- Next, copy the formula to other cells using the double-click or drag-down feature of the fill handle tool. This way you will get only the domain names as output.
- SEARCH(“@”,B5): This function locates the position of the “@” symbol.
- LEN(B5)-SEARCH(“@”,B5): This formula is the difference between the total string length and position of “@”. Which is (14-5)=9 for cell C5.
- RIGHT(B5,LEN(B5)-SEARCH(“@”,B5)): This formula returns the 9 characters starting from the right side or end of the string.
Read More: How to Remove First Character in Google Sheets
4. Search for Substring
If you want to be confirmed about the presence of any word or substring in a dataset, you can use the ISNUMBER and SEARCH functions together. The ISNUMBER number function checks if a value is present or absent in a string. If the value(here substring) is present then it will return true otherwise false. Follow the steps below to do it by yourself.
- Now, to search for the presence of a substring, enter the below-mentioned formula in cell C5.
- After that, drag down the fill handle tool to copy the formula.
- SEARCH(“football”,B5): This formula looks for “football” in the text string.
- ISNUMBER(SEARCH(“football”,B5)): This formula shows the result as “TRUE” or “FALSE” according to the presence of the mentioned substring.
Read More: How to Search in a Column in Google Sheets (3 Suitable Ways)
5. Find and Replace Text
You can easily use the SEARCH function to replace a text in a string with the help of the REPLACE function. The SEARCH function will find the text and the REPLACE function will replace it with a given alternative text.
- First, insert the following formula in cell C5.
- Next, to replace “football” with “cricket” in all the texts, drag down the fill handle tool.
- SEARCH(“football”,B5): This formula finds “football” in B5.
- REPLACE(B5,SEARCH(“football”,B5),8,”cricket”): Here, after the SEARCH function, 8 means the total character number of the substring, and “cricket” is the new substring which will replace the previous substring.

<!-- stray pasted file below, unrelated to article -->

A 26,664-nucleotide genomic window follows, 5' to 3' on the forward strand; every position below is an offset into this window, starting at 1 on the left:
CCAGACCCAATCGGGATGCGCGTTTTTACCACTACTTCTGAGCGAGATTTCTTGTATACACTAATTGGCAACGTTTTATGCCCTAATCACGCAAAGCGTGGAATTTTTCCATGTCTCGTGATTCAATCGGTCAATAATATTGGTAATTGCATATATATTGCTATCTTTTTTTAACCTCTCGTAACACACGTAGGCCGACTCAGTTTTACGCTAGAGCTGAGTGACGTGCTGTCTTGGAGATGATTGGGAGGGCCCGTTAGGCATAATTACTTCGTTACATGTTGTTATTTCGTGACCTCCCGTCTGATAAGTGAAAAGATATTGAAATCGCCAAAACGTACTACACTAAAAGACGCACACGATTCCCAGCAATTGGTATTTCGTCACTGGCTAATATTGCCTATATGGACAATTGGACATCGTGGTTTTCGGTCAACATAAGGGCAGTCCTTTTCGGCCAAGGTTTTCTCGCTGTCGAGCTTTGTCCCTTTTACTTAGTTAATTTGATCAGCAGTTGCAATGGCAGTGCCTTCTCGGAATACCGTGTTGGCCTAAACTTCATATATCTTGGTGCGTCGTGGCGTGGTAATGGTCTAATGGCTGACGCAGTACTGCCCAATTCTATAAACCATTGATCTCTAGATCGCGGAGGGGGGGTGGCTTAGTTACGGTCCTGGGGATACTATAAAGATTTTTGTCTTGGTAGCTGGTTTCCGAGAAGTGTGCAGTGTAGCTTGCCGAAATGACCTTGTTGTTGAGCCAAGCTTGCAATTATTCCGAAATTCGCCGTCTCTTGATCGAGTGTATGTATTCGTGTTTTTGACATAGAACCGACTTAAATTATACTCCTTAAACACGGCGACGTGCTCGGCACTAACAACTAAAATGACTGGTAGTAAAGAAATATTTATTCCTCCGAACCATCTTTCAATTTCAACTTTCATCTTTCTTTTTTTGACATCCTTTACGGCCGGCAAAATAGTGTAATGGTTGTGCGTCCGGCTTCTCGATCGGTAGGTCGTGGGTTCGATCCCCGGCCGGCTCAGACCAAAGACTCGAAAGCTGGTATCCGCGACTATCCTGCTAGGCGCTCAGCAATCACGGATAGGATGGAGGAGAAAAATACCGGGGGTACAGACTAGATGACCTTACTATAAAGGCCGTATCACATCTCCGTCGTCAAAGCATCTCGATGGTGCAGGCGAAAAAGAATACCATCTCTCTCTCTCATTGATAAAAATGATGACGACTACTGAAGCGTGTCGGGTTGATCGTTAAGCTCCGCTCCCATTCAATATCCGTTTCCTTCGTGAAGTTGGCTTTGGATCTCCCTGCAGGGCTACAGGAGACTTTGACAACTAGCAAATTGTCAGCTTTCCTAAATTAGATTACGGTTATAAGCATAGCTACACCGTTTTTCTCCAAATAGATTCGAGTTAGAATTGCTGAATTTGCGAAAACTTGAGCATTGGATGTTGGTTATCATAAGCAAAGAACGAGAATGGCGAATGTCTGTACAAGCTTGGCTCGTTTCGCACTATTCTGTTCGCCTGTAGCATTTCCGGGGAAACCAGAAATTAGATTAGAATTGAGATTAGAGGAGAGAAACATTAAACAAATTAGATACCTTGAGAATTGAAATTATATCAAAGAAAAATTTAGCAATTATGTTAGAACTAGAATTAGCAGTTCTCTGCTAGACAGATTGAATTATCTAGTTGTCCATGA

Read More: How to Search and Replace in Google Sheets (2 Easy Ways)
Alternative to SEARCH Function in Google Sheets
There is an alternative to the SEARCH function in Google Sheets. That is the FIND function. The SEARCH function and the FIND function are pretty much the same. But the main difference between them is that the FIND function is case-sensitive, and the SEARCH function is not. So, if you need to find any case-sensitive character then you need to apply the FIND function, not the SEARCH function.
- In the following example, you can see, for capital “B” the FIND function will show a position. The first formula in C5 is given below.
- But, for small “b” it will show another position as the FIND function is case-sensitive. You can check it by entering the following formula in C7.
This is the advantage of using the FIND function.
Read More: How to Search for Text in Range in Google Sheets (4 Simple Ways)
Things to Remember
- The SEARCH function returns the position of a character. However, if the character is present more than once in a string, then it will only return the first occurrence.
- The SEARCH function returns a #VALUE! error when it is unable to find anything in the string.
We have shown you the uses of the SEARCH function in Google Sheets. Hopefully, the examples above will be enough for you to understand the applications of the SEARCH function. Please use the comment section below for further queries or suggestions. You may also visit our OfficeWheel blog to explore more about Google Sheets.